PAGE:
Creating Living Rooms in our Yard
A garden should provide many “Living Rooms” and be a place for quiet contemplation and meditation, a place for play and entertainment as well as for growing things. Just being outdoors in green space is calming to the soul and very healing.
A meditation garden can be specifically designed to have special secluded spaces for reflection, or it may feature a labyrinthine walking path for mobile musings. Plant selections and layout will vary by personal taste.
Here are a few examples:
- Create a quiet space away from traffic, the children’s play area, traffic and neighbours
- Areas for meditation:
- Minimalist landscape as in a Japanese meditation garden
- Near a water feature in your yard with the sound of water creating “White Noise” to block out traffic sounds etc.
- Mandela Garden – spiritual shapes
- Quiet little area tucked away at the back of the yard surrounded by trees and foliage.
- Build a greenhouse and place a comfy chair there for your own amusement.
- Plant a vertical garden and set down a lovely little table and two chairs next to it to host your next afternoon (iced) tea.
- Select a favourite spot in your yard and plant aromatic herbs such as lavender, rosemary, thyme that will fill your senses as you take in your beautiful garden and release the pressures of the day.
- Place an arbor or trellis in your yard and grow hops, grapes, arctic kiwi or climbing roses over it – what a beautiful spot to sit and enjoy the fruits of your labour.
Your private sanctuary can be created through the use of:
- Pagodas, arbors and trellises
- low stone or wooden walls
- strategic placement of tall plants
- Espalier – living fences
Find your Serenity:
- Does a rock garden with a few hardy well-placed plants calm you or leave you desolate?
- Do the small delicate flowers of native plants distract you with their intricacy or can you let them fade into the background with their subtlety?
- Does a sea of blue and purple blooms calm you, or are big colourful blooms too busy?
Choice of Materials:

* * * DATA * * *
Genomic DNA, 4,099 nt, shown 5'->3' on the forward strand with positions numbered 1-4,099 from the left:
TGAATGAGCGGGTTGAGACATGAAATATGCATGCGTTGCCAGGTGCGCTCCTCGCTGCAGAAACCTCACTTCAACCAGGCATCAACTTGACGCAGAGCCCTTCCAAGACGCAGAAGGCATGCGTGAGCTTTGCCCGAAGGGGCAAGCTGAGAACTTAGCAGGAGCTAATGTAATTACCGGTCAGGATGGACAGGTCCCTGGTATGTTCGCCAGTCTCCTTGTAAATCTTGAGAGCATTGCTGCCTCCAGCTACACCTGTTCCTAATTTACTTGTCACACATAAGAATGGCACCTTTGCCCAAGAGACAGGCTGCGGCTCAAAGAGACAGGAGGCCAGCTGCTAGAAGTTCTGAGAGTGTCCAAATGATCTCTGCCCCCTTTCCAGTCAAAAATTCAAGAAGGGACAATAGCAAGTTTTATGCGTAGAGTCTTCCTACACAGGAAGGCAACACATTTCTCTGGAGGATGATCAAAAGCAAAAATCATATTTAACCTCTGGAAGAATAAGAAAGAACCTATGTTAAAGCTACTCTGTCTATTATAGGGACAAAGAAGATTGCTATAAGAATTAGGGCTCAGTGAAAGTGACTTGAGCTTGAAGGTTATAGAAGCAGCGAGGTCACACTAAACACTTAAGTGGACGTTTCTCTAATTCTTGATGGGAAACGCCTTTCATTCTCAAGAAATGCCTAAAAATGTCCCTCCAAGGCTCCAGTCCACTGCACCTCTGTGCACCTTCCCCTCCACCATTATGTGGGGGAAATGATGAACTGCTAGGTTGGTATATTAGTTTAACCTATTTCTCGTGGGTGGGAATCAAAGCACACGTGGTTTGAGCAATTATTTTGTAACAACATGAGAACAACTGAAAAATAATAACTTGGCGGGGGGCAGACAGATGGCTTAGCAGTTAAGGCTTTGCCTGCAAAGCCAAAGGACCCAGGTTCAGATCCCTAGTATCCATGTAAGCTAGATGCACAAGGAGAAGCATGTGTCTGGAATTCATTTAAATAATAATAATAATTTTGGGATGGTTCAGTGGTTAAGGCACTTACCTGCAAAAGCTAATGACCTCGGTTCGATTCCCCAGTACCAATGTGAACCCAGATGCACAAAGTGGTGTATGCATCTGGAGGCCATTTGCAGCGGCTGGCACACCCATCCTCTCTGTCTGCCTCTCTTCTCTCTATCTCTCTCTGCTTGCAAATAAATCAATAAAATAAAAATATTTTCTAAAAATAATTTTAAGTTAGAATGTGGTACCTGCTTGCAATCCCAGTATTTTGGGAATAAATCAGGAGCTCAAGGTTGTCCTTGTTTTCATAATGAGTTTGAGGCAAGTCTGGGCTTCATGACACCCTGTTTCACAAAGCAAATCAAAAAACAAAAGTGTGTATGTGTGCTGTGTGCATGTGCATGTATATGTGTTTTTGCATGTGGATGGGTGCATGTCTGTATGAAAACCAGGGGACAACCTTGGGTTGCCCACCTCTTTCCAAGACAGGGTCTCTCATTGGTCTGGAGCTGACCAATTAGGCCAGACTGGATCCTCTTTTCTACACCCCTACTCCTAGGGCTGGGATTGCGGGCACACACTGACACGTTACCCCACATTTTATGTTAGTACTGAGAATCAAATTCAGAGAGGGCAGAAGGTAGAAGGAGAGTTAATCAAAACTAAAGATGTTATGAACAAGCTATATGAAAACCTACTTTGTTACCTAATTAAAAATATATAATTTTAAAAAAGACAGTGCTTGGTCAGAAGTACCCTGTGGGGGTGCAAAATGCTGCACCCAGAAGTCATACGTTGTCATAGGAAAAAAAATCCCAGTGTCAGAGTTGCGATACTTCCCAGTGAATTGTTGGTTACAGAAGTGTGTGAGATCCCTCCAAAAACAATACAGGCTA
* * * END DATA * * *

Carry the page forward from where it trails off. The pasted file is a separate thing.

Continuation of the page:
- Wooden chairs and surfaces are preferable as they do not get to hot or cold when sitting to relax or read.
- Water, the sound of falling water is soothing and can block out other sounds such as traffic and screaming children. The white noise it creates can help to centre you in your mind and body. With good water flow (a waterfall or flow form is best) you also increase the amount of negative ions in the air which improves mood, reduces stress, and can help the body deal with airborne allergens. There are solar pumps available to move the water through your water feature and reduce the need for electrical input.
- Labyrinth, a labyrinth has only one path into the centre and out again, it is not a maze, so you can just let your feet fall and lose yourself in thought. This ancient tradition has been in practice for over 4000 years and is found in almost every major religion. Your thoughts while you walk to the centre of the labyrinth should be focused differently than when you walk out again. You may focus on a question or on releasing your thoughts and cares. On the return path you integrate what you have learned. The most basic instructions are simply to walk with openness and mindfulness. A labyrinth can be built using stones, sand or plants. If you don’t have the space for a walking labyrinth you can make a small one in stone or in the soil that you follow with your finger – Japanese gardens are designed with these smaller labyrinths to encourage the mind to let go and release all the tensions and worry.
Keep in mind that these installations should have an organic flow to them (rounded edges, creative shapes) as this is far more relaxation and appealing to the eye than hard edges and rectangles.
Create a quiet sanctuary and give yourself some time to reconnect. It doesn't have to be big or elaborate, just a dedicated space – and then the trick is to actually put aside a few minutes each day to use it.
Aghhh, time to relax.